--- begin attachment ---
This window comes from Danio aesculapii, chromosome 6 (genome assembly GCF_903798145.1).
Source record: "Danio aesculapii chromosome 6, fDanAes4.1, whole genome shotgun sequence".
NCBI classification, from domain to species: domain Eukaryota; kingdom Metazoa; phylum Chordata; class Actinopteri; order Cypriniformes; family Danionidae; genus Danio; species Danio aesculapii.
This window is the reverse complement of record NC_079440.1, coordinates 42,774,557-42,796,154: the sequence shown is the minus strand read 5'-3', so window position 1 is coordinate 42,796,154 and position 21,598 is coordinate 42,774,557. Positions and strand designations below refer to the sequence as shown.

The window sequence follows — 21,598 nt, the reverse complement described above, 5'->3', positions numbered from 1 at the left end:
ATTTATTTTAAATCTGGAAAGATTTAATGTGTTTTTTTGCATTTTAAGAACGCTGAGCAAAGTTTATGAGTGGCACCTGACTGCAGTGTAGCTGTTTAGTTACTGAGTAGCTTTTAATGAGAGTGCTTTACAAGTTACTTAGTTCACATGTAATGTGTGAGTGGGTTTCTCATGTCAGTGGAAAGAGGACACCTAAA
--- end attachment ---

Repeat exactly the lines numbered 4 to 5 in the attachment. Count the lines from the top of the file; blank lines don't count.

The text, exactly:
This window is the reverse complement of record NC_079440.1, coordinates 42,774,557-42,796,154: the sequence shown is the minus strand read 5'-3', so window position 1 is coordinate 42,796,154 and position 21,598 is coordinate 42,774,557. Positions and strand designations below refer to the sequence as shown.

The window sequence follows — 21,598 nt, the reverse complement described above, 5'->3', positions numbered from 1 at the left end: